Life of a one-man IT department – Mike McBride
After my experiences today I’m reconsidering the way I look at password policies. I had to go around and install the new drivers for that Canon copier/printer today on about 15 machines. The install involved installing the Canon LPR port, installing the print driver, restarting, and then entering the Department ID information for the print job accounting functions. So I would sit down at a PC, run the installers, and ask the user to enter their password when the PC restarted. Most of them would just tell me what the password was instead of getting up from where they had settled to type it. A couple of these folks had to get up and type it in because they couldn’t remember it. Typing it in had become such a routine that they couldn’t tell you what it was, but they could type it. That told me two things:
1) I’m obviously not making them expire often enough. (I already knew that, but since there are no direct internet-facing PC’s, everything sits behind another company’s whole network infrastructure, and it’s a small enough environment that I can keep a pretty close eye on things, I have been more lax than I would be in any other situation. I don’t make them change it as often as most of you probably do with your users.)
2. You could never use social engineering to get these people’s passwords. They can’t tell you what they are! Maybe there’s something to be said for letting people type in the same password for long periods of time, making it such a routine that they can’t give it to anyone else. 🙂
Interesting take on things. I think definitely a lot can be said for non– , or long-expiring passwords.. but this would only work effectively from a social-engineering standpoint, if the passwords used where quite strong, causing users to be able to memory-type them.. but not be able to verbalise them easily. Of course the way a particular person remembers a password will differ from person to person.. so no guarantees. The upside is that people are less likely to write passwords down, as they do more often with high-rotation password expiration policy.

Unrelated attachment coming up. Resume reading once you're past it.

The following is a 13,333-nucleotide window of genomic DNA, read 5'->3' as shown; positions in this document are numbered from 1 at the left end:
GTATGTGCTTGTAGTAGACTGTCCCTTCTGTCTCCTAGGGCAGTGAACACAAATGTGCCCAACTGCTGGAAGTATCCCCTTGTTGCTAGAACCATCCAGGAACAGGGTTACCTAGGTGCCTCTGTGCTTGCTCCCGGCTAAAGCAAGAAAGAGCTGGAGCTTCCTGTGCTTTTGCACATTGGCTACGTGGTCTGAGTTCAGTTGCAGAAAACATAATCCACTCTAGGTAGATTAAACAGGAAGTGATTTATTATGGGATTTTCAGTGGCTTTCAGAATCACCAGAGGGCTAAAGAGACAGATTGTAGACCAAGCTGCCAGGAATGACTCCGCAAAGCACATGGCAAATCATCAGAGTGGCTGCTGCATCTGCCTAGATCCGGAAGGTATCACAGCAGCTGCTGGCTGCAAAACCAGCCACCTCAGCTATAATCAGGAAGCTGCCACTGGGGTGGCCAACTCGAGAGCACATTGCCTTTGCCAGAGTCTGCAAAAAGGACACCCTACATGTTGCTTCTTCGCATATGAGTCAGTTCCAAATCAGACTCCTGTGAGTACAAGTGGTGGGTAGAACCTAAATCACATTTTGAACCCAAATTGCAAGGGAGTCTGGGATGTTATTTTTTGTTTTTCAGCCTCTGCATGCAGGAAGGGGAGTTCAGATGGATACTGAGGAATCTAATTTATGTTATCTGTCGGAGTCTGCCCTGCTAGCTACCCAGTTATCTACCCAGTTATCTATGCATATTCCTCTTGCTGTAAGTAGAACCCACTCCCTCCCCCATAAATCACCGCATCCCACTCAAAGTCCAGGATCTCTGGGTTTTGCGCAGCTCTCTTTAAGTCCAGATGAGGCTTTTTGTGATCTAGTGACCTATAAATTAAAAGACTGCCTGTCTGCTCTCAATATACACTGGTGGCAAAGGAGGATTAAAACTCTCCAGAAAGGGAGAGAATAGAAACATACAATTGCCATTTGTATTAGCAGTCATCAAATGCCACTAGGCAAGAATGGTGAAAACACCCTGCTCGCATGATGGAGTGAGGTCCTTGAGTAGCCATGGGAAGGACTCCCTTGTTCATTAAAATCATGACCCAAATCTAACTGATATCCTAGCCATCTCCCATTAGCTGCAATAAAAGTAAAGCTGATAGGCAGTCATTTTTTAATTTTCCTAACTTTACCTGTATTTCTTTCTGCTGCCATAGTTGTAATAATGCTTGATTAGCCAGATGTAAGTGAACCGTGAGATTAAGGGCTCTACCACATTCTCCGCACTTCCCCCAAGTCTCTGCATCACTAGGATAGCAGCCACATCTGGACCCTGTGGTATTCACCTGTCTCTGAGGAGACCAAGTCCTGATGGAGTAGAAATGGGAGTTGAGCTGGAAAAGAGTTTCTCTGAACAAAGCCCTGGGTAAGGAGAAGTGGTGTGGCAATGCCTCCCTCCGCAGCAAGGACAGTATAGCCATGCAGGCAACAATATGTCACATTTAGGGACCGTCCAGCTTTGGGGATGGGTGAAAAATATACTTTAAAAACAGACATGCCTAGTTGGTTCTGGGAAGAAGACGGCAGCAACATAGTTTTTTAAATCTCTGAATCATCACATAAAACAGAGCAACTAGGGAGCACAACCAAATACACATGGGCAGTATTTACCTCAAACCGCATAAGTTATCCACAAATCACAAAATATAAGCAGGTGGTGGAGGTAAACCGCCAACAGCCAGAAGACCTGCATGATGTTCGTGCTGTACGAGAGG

I think its a good approach in certain circumstances, depending heavily though, on risks associated with exposure of your system to the outside, as he already mentioned. The entire reason for password expiration is to help minimise the risk of a password being cracked, or when cracked, being abused for very long.
I have to wonder however, how difficult it would be to push strong-password policy though the organisation, as the initial time to learn the passwords are going to be (to) frustrating to users, and often also to the very managers/directors that control your policy/budget, possibly leading to the abandonment of the policy.. as I have seen happen quite often.
In the end, its all about educating users and management about the importance of passwords.. why they exist, why your policy is the way it is. Try to have an open discussion about it with the organisation as a whole, not just within the IT department. And this extends to all policy really.. people are better at following policy if they themselves understand the reasons behind policy and security.
If, despite your best efforts, you cannot get a proper password policy enforced or adhered to by the user base, try an external security audit as a way of making the risks transparent. Managers and directors on the whole pay a lot more attention to external parties advice when it comes to this kind of thing, and an audit can in fact be a good tool to build trust with partners and customers, if you advertise that you have been though such a process (and have made changes based on the outcome and advice). This is especially true for public-traded companies.
But the keyword here remains education. I identify a lack of understanding of the (root) problem (and its possible consequences) as the biggest reason companies don’t manage to get good security policy though.